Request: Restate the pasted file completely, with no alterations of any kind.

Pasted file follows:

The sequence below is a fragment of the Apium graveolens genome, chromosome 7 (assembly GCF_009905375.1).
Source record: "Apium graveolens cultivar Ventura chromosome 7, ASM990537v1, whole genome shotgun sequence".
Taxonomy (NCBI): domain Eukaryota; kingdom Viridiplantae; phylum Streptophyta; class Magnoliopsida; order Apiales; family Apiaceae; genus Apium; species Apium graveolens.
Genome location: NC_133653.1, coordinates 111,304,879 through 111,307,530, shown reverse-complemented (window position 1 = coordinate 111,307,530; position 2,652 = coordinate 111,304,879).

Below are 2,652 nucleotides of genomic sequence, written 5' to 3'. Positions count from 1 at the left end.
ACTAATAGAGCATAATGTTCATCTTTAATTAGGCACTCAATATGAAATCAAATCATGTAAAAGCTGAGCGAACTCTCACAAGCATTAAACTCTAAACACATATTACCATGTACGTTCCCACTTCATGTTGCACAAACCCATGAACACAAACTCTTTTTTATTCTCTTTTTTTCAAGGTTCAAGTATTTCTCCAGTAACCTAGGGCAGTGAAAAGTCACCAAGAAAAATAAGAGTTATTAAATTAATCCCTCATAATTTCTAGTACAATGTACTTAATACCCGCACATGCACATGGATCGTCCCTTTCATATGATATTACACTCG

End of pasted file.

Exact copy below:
The sequence below is a fragment of the Apium graveolens genome, chromosome 7 (assembly GCF_009905375.1).
Source record: "Apium graveolens cultivar Ventura chromosome 7, ASM990537v1, whole genome shotgun sequence".
Taxonomy (NCBI): domain Eukaryota; kingdom Viridiplantae; phylum Streptophyta; class Magnoliopsida; order Apiales; family Apiaceae; genus Apium; species Apium graveolens.
Genome location: NC_133653.1, coordinates 111,304,879 through 111,307,530, shown reverse-complemented (window position 1 = coordinate 111,307,530; position 2,652 = coordinate 111,304,879).

Below are 2,652 nucleotides of genomic sequence, written 5' to 3'. Positions count from 1 at the left end.
ACTAATAGAGCATAATGTTCATCTTTAATTAGGCACTCAATATGAAATCAAATCATGTAAAAGCTGAGCGAACTCTCACAAGCATTAAACTCTAAACACATATTACCATGTACGTTCCCACTTCATGTTGCACAAACCCATGAACACAAACTCTTTTTTATTCTCTTTTTTTCAAGGTTCAAGTATTTCTCCAGTAACCTAGGGCAGTGAAAAGTCACCAAGAAAAATAAGAGTTATTAAATTAATCCCTCATAATTTCTAGTACAATGTACTTAATACCCGCACATGCACATGGATCGTCCCTTTCATATGATATTACACTCG